How to start rebuilding your credit

Anjali From Team Brigit

Do you need a new credit story? Brigit can help you rebuild credit fast and start a new chapter.


When it comes to your credit score, slip-ups happen and are sometimes out of your control. Debt collections, bankruptcies, or overdue bills can hurt your credit in the short term, but not all is lost. 


Once you check your credit report and see where you’re at, it’s never too late to repair your credit score and start fresh. There are steps you can take to rebuild your credit history and show lenders and credit card companies that you can use your credit responsibly. 


Brigit’s new Credit Builder feature has your back — we’ll do the heavy lifting on rebuilding your credit score. 


Here’s where you start your new credit journey:


  1. Trying Brigit’s Credit Builder, which is an easy, stress-free way to rebuild your credit and save money. It’s simple — Brigit takes out a 1-year loan in your name and makes on-time monthly payments, which are reported to the three major credit agencies. 

    Since your payment history, which looks at whether you have paid your bills on time, is the largest part of calculating your credit score, Brigit’s Credit Builder targets the most important piece of your credit score and creates a positive payment history for you.

    All you have to do is become a Brigit Plus member for $9.99 a month and contribute as little as $5 a month in savings towards the loan, and all your savings are returned to you after the loan has been repaid. With an affordable monthly cost, no interest or hidden fees, Credit Builder can change your credit story and set you on a new path.

    Better yet, your Brigit Plus membership gives you extra features such as budgeting tools, instant cash up to $250, a full credit report and credit monitoring, and $1 million identity theft protection up to

  1. Check your credit report and dispute any errors on your report. Your credit report is a summary of your activity on credit accounts, including your payment history, types of accounts, and other information reported to credit agencies by lenders.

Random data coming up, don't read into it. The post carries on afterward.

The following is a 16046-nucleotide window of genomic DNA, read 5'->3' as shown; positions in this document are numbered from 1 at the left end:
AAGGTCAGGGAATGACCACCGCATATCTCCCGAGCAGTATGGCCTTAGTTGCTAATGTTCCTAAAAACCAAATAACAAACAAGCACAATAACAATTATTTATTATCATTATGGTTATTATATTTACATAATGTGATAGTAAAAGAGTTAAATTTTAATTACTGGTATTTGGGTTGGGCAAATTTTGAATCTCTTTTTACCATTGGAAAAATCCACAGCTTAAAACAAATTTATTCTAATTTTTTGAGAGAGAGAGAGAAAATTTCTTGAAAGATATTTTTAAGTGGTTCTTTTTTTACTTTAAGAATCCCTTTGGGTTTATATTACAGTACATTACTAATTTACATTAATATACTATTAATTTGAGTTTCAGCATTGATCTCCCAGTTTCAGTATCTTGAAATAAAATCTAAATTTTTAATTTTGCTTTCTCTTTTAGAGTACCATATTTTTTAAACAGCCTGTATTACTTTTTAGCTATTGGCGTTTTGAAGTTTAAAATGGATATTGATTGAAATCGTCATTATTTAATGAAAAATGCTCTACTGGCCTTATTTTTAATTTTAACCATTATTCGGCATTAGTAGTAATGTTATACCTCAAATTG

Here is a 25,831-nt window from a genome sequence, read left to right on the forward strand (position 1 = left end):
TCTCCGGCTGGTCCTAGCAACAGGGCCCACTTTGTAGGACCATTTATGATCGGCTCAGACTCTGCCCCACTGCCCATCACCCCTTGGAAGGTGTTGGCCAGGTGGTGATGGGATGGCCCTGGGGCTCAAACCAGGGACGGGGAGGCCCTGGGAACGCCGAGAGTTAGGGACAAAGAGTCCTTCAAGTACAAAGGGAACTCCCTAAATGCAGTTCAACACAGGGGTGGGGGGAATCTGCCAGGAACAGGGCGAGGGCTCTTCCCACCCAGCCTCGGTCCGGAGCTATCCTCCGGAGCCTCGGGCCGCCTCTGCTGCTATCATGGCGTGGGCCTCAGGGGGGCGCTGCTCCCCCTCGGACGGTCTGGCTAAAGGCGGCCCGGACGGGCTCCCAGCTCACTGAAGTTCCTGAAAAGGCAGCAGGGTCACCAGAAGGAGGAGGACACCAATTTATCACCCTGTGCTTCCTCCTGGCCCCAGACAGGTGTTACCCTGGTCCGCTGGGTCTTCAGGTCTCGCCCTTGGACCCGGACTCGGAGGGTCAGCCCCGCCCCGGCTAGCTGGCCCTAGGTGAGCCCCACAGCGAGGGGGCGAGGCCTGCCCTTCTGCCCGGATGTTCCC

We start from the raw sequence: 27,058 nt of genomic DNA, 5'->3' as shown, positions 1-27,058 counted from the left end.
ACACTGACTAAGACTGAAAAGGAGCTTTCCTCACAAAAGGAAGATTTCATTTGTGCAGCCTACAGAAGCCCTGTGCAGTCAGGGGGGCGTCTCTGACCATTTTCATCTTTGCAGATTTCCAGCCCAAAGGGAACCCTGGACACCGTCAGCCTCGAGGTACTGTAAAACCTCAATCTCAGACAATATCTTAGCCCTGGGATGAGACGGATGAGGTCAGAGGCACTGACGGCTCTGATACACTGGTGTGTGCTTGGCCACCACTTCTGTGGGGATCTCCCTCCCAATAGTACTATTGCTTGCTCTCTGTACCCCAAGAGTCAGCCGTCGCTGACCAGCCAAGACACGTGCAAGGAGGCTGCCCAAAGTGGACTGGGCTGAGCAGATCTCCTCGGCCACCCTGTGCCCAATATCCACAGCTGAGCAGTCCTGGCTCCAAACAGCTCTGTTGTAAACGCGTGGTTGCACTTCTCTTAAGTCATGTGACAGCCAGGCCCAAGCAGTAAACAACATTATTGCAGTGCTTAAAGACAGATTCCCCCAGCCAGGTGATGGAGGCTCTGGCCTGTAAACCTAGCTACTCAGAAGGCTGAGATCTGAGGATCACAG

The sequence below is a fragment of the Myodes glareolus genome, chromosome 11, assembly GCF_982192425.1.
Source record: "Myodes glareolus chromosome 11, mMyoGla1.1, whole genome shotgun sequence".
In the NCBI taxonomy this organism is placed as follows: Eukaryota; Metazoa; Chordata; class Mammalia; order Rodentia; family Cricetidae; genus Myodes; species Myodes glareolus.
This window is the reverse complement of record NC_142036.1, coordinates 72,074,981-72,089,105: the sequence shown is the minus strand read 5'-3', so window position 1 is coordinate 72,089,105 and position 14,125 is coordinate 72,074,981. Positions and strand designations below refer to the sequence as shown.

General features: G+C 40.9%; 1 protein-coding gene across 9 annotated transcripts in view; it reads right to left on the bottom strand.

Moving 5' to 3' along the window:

Good news — the three major credit reporting agencies (Experian, Equifax, and Transunion) are offering you a free weekly credit report through April 2022! You can check for common errors and then dispute any mistakes that you find.

  1. Pay your bills on time: that works wonders for your credit score. Your payment history, which looks at whether you’ve paid your past bills on time, is the largest factor in calculating your credit score. If a bill is overdue by more than 30 days, this negatively impacts your score. That’s why Credit Builder by Brigit builds a positive payment history for you — so you can sit back and let us build your credit score. 
  1. Keep most of your credit limit available to rebuild your credit. The second most important factor in your credit score is your “credit utilization,” or what percentage of your total available credit you use. It’s best to use under 30 percent of your available credit, so if you have a credit card with a $100 monthly limit, try to charge less than $30 on it per month. Keeping your credit utilization rate as low as possible will help raise your credit score. 
  1. Become an authorized user on someone else’s credit card, which means that you can piggyback on someone else’s credit and use it to build your own credit history. Choosing the right person for this, like a trusted family member or friend, is very important. Since their credit history will show up on your credit report, choose someone who uses their credit card responsibly — someone who makes their payments on time and doesn’t have a lot of credit card debt. Communicate with the primary cardholder about how you’ll use their card and pay them back so that you can both avoid credit card debt and hurting your credit scores. 
  1. Get a secured credit card. Most credit card companies won’t issue a card to anyone with a credit score below 600, but secured credit cards don’t require a minimum score. Secured cards work exactly like regular credit cards, except that you have to put down a deposit of around $200 upfront in order to open one. If you pay all of your bills, the security deposit will be refunded once you close the account. Your credit limit on the card will usually be equal to the security deposit — so if you deposit $200, your credit limit will be $200.

    Making sure you practice good credit habits on the card, like paying your bills on time and using less than one-third of your available credit, is important to make sure that the card helps your credit score instead of hurting it.

Your new credit story starts today with these few simple steps. Start off right with Credit Builder by Brigit and let us get your credit score to where it needs to be.

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